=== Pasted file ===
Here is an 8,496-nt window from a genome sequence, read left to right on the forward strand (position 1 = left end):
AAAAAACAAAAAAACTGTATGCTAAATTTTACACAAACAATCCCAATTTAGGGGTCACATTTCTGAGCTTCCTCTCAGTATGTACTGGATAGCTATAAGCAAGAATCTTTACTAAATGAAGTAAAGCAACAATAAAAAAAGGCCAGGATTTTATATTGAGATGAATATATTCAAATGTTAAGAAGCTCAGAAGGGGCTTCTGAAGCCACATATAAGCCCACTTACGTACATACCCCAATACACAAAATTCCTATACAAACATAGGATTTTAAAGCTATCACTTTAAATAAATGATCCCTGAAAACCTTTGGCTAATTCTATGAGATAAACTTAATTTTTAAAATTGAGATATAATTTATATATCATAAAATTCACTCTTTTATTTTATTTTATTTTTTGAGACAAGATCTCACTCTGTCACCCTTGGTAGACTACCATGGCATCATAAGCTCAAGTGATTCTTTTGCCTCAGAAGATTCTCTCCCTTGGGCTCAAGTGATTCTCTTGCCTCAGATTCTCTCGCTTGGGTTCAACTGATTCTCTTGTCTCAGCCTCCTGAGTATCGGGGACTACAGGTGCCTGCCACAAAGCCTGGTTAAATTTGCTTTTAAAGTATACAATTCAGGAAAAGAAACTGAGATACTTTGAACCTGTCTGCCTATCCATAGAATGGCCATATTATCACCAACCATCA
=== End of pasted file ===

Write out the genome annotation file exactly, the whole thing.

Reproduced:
Here is an 8,496-nt window from a genome sequence, read left to right on the forward strand (position 1 = left end):
AAAAAACAAAAAAACTGTATGCTAAATTTTACACAAACAATCCCAATTTAGGGGTCACATTTCTGAGCTTCCTCTCAGTATGTACTGGATAGCTATAAGCAAGAATCTTTACTAAATGAAGTAAAGCAACAATAAAAAAAGGCCAGGATTTTATATTGAGATGAATATATTCAAATGTTAAGAAGCTCAGAAGGGGCTTCTGAAGCCACATATAAGCCCACTTACGTACATACCCCAATACACAAAATTCCTATACAAACATAGGATTTTAAAGCTATCACTTTAAATAAATGATCCCTGAAAACCTTTGGCTAATTCTATGAGATAAACTTAATTTTTAAAATTGAGATATAATTTATATATCATAAAATTCACTCTTTTATTTTATTTTATTTTTTGAGACAAGATCTCACTCTGTCACCCTTGGTAGACTACCATGGCATCATAAGCTCAAGTGATTCTTTTGCCTCAGAAGATTCTCTCCCTTGGGCTCAAGTGATTCTCTTGCCTCAGATTCTCTCGCTTGGGTTCAACTGATTCTCTTGTCTCAGCCTCCTGAGTATCGGGGACTACAGGTGCCTGCCACAAAGCCTGGTTAAATTTGCTTTTAAAGTATACAATTCAGGAAAAGAAACTGAGATACTTTGAACCTGTCTGCCTATCCATAGAATGGCCATATTATCACCAACCATCA